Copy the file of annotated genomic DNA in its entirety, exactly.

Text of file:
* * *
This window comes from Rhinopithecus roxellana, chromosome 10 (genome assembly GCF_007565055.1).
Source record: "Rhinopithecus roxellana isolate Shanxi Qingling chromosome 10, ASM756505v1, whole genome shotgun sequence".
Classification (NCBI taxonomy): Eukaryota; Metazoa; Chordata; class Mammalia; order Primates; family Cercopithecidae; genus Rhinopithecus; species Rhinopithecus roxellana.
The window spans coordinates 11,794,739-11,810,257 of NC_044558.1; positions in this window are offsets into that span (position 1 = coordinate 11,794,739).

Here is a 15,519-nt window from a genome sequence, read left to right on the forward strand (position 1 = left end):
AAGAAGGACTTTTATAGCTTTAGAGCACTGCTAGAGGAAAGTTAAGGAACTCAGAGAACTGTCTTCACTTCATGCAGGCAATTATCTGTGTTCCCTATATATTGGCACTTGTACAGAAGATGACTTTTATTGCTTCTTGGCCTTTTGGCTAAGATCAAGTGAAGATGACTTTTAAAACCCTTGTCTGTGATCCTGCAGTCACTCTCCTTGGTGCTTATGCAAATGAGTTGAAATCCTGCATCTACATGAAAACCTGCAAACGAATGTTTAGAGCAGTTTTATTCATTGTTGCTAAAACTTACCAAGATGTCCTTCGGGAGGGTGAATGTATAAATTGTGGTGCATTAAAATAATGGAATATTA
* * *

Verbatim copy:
This window comes from Rhinopithecus roxellana, chromosome 10 (genome assembly GCF_007565055.1).
Source record: "Rhinopithecus roxellana isolate Shanxi Qingling chromosome 10, ASM756505v1, whole genome shotgun sequence".
Classification (NCBI taxonomy): Eukaryota; Metazoa; Chordata; class Mammalia; order Primates; family Cercopithecidae; genus Rhinopithecus; species Rhinopithecus roxellana.
The window spans coordinates 11,794,739-11,810,257 of NC_044558.1; positions in this window are offsets into that span (position 1 = coordinate 11,794,739).

Here is a 15,519-nt window from a genome sequence, read left to right on the forward strand (position 1 = left end):
AAGAAGGACTTTTATAGCTTTAGAGCACTGCTAGAGGAAAGTTAAGGAACTCAGAGAACTGTCTTCACTTCATGCAGGCAATTATCTGTGTTCCCTATATATTGGCACTTGTACAGAAGATGACTTTTATTGCTTCTTGGCCTTTTGGCTAAGATCAAGTGAAGATGACTTTTAAAACCCTTGTCTGTGATCCTGCAGTCACTCTCCTTGGTGCTTATGCAAATGAGTTGAAATCCTGCATCTACATGAAAACCTGCAAACGAATGTTTAGAGCAGTTTTATTCATTGTTGCTAAAACTTACCAAGATGTCCTTCGGGAGGGTGAATGTATAAATTGTGGTGCATTAAAATAATGGAATATTA